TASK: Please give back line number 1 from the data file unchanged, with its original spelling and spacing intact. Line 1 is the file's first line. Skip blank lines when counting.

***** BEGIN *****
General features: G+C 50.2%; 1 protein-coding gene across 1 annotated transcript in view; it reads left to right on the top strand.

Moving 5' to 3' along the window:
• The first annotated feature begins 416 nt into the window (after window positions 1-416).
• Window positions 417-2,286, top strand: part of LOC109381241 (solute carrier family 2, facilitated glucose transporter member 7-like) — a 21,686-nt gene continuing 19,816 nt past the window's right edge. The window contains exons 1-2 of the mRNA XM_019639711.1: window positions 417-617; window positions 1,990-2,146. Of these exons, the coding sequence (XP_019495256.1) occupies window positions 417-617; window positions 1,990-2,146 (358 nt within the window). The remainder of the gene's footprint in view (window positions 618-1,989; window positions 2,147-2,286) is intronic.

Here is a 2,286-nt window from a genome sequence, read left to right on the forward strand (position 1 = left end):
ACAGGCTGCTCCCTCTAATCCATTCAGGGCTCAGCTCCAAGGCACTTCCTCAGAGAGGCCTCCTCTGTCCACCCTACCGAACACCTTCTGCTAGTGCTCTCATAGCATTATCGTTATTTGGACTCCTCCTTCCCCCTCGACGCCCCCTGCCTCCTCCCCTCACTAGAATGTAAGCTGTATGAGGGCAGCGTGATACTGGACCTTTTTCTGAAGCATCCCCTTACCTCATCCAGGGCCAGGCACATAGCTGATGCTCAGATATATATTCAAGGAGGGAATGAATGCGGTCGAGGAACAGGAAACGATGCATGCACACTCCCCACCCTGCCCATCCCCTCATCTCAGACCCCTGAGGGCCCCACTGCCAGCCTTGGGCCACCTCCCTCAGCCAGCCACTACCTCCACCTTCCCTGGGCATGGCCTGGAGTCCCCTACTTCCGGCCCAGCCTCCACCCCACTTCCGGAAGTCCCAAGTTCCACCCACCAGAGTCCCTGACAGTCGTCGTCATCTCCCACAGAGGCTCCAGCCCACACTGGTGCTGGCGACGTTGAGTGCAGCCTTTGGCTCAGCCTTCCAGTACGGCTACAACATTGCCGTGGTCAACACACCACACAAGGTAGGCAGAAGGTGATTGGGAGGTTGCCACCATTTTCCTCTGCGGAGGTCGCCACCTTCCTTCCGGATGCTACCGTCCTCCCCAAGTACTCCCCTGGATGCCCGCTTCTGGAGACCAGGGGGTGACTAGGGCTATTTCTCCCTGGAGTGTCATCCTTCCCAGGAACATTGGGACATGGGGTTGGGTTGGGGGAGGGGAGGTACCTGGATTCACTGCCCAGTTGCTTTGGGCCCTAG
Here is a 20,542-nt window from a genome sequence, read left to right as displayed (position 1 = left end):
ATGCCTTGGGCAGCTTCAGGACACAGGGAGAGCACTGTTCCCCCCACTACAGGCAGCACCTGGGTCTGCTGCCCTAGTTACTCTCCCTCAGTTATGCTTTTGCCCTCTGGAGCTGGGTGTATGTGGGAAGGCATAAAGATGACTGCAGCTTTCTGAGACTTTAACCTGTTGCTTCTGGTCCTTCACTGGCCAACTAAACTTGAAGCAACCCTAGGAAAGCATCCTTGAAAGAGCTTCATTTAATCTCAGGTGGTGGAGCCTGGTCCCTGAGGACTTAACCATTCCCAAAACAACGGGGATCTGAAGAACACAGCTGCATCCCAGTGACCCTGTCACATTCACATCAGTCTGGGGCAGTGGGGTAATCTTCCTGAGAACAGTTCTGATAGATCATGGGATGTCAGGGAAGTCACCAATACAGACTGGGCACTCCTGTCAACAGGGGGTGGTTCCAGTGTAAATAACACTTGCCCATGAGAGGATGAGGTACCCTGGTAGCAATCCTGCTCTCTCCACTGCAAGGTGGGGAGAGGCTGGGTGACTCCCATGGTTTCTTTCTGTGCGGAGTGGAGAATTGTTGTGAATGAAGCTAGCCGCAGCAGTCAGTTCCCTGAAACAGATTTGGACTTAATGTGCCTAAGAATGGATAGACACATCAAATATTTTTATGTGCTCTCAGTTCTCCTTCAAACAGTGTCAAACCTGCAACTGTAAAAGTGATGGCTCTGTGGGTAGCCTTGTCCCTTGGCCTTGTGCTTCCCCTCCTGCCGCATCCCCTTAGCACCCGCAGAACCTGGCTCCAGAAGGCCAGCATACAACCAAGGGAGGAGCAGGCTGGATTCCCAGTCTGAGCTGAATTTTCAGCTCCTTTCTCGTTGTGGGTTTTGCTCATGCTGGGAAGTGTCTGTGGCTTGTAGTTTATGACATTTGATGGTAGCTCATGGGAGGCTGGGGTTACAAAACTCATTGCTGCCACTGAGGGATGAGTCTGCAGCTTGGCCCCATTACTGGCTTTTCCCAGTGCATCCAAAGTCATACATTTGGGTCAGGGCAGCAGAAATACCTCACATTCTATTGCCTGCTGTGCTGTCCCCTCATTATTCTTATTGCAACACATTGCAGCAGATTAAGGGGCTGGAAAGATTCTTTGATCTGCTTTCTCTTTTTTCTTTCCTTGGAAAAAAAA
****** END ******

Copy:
General features: G+C 50.2%; 1 protein-coding gene across 1 annotated transcript in view; it reads left to right on the top strand.